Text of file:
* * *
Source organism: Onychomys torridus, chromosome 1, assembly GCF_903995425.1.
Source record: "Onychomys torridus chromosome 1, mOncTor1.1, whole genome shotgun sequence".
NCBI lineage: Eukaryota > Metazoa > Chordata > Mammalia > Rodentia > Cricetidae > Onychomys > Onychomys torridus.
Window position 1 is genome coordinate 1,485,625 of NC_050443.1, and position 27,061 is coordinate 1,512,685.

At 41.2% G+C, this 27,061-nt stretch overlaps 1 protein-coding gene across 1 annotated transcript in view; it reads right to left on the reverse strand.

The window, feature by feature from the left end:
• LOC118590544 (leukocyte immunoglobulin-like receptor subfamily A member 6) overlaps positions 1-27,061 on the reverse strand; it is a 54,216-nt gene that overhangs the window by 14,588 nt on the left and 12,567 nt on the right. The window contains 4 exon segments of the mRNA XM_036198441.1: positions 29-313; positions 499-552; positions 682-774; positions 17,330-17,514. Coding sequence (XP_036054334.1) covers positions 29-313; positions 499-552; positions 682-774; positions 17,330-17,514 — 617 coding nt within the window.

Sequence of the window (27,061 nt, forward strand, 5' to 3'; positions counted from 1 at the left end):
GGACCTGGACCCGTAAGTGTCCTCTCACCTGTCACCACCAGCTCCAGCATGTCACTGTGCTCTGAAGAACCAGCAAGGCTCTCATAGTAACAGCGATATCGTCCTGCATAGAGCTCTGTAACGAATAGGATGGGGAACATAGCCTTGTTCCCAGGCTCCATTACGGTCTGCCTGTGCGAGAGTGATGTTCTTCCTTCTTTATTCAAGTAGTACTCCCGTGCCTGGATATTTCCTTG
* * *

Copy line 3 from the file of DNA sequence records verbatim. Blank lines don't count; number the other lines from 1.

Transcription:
NCBI lineage: Eukaryota > Metazoa > Chordata > Mammalia > Rodentia > Cricetidae > Onychomys > Onychomys torridus.